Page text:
Synergistic effect of the black tea extract and theaflavins in combination with metronidazole or tetracycline
The ability of the black tea extract, theaflavin, and theaflavin-3,3`-digallate to potentiate the antibacterial effect of metronidazole or tetracycline against P. gingivalis ATCC 33277 was assessed using the checkerboard technique . The above compounds were serially diluted in THB-HK (100 μl) along the ordinate of a 96-well microplate, while the antibiotics were serially diluted in THB-HK (100 μl) along the abscissa. Suspensions of P. gingivalis prepared in THB-HK and adjusted to an OD660 of 0.2 were used as the inoculum. The wells were inoculated with 100 μl of the bacterial suspensions, and the microplate was incubated for 24 h at 37°C under anaerobic conditions. Wells with no bacteria or compounds were used as controls. Bacterial growth was assessed visually. The lowest concentration at which no visible growth occurred was considered the MIC value. The fractional inhibitory concentration index (FICI) was calculated using the following equation: FICI = FICA + FICB = (MICBlack tea extract or theaflavin or theaflavin-3,3’-digallate in combination/MICBlack tea extract or theaflavin or theaflavin-3,3’-digallate alone) + (MICAntibiotic in combination/MICAntibiotic alone). An FICI < 0.5 was considered as indicating a synergistic effect, an FICI ≥ 0.5 and < 1.0 as indicating a partial synergy, an FICI ≥ 1 and < 2.0 as indicating an additive effect, an FICI ≥ 2.0 and < 4.0 as indicating no effect, and an FICI ≥ 4.0 as indicating an antagonistic effect. Assays were performed in triplicate for a minimum of three independent experiments to ensure reproducibility. A representative set of data is presented.
Cultivation of oral epithelial cells and determination of cytotoxicity
The immortalized human oral epithelial cell line OBA-9, which was kindly provided by M. Mayer (Department of Microbiology, Institute of Biomedical Sciences, University of São Paulo, São Paulo, Brazil), was cultured in keratinocyte serum-free medium (K-SFM; Life Technologies Inc., Burlington, ON, Canada) containing the growth factor supplement provided (insulin, epidermal growth factor, fibroblast growth factor) and 100 μg/ml of penicillin G-streptomycin at 37°C in a 5% CO2 atmosphere until they reached confluence. The effects of the black tea extract, theaflavin, and theaflavin-3,3`-digallate on oral epithelial cell viability was determined with a colorimetric MTT cell viability assay (Roche Diagnostics, Mannheim, Germany), using 3-[4,5-diethylthiazol- 2-yl]-2,5-diphenyltetrazolium bromide as the substrate.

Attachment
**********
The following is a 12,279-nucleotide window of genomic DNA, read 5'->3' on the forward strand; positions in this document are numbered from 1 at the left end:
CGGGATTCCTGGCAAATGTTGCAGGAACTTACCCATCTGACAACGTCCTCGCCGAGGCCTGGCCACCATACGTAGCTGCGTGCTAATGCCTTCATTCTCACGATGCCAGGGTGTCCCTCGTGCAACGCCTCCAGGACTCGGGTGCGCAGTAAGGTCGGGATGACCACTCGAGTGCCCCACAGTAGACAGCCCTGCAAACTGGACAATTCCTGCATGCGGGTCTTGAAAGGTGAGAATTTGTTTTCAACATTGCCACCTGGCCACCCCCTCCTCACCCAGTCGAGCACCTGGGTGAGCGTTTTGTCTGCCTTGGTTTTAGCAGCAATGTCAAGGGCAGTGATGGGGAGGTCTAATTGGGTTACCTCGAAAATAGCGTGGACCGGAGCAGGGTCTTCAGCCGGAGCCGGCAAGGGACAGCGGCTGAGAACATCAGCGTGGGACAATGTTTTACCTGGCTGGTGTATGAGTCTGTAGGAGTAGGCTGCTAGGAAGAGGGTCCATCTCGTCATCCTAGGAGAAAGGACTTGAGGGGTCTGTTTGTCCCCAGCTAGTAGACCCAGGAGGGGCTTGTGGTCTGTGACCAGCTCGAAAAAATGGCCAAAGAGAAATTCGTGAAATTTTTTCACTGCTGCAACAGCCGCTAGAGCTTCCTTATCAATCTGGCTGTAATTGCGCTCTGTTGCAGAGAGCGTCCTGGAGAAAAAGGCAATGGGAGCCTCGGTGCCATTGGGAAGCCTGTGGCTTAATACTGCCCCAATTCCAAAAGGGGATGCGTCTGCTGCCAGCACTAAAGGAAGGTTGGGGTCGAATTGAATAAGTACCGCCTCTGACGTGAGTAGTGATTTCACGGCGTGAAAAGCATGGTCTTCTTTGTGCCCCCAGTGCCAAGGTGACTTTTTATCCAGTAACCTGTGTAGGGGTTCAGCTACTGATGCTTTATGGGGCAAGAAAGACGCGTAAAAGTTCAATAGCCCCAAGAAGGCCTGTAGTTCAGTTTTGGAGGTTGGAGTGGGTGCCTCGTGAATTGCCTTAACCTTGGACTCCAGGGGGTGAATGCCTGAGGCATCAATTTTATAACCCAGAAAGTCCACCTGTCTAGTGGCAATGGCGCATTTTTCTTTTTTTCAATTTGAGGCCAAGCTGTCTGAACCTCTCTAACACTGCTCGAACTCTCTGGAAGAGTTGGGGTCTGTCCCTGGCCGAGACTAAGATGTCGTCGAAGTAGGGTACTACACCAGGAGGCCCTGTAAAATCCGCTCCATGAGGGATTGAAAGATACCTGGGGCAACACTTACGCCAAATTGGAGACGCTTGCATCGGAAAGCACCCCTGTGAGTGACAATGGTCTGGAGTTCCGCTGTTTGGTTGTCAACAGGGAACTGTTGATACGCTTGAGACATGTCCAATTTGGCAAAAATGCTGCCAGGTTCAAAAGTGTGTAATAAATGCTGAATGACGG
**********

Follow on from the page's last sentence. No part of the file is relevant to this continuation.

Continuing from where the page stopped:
Production of IL-8 by lipopolysaccharide-stimulated oral epithelial cells
The oral epithelial cells (OBA-9) were seeded in a 12-well microplate (1 ml/well, 1 x 106 cells/ml), and incubated overnight at 37°C in a 5% CO2 atmosphere to allow cell adhesion. Thereafter, epithelial cells were pre-treated for 2 h with the black tea extract (100 and 200 μg/ml), theaflavin, theaflavin-3,3’-digallate or EGCG (10 and 50 μg/ml) prior to being stimulated with A. actinomycetemcomitans ATCC 29522 lipopolysaccharide (LPS) (1 μg/ml) for 24 h at 37°C in a 5% CO2 atmosphere. The supernatants were collected, centrifuged (500 x g for 5 min at 4°C), and stored at -20°C until used for quantification of IL-8 using a commercial enzyme-linked immunosorbent assay (ELISA) kit (eBioscence Inc., San Diego, CA, USA) according to the manufacturer’s protocol. OBA-9 cells incubated in the absence of tea compounds but in the presence of the carrier solvent (ethanol) at the corresponding dilution showed that it has no effect on IL-8 secretion.
Production of hBD-1, hBD-2 and hBD-4 by oral epithelial cells
OBA-9 cells were treated with the black tea extract (150 and 200 μg/ml), theaflavin (75 and 100 μg/ml), theaflavin-3,3’-digallate (75 and 100 μg/ml) or EGCG (100 μg/ml) for 48 h at 37°C in a 5% CO2 atmosphere. Following stimulation, the supernatants were collected, centrifuged (500 x g for 5 min) and stored at -80°C until used. Unstimulated epithelial cells were used as a control. Commercial ELISA kits (PeproTech, Rocky Hill, NJ, USA) were used to quantify hBD-1 hBD-2, and hBD-4 concentrations in the cell-free supernatants, according to the manufacturer’s protocol. OBA-9 cells incubated in the absence of tea compounds but in the presence of the carrier solvent (ethanol) at the corresponding dilution showed that it has no effect on hBD secretion (data not shown).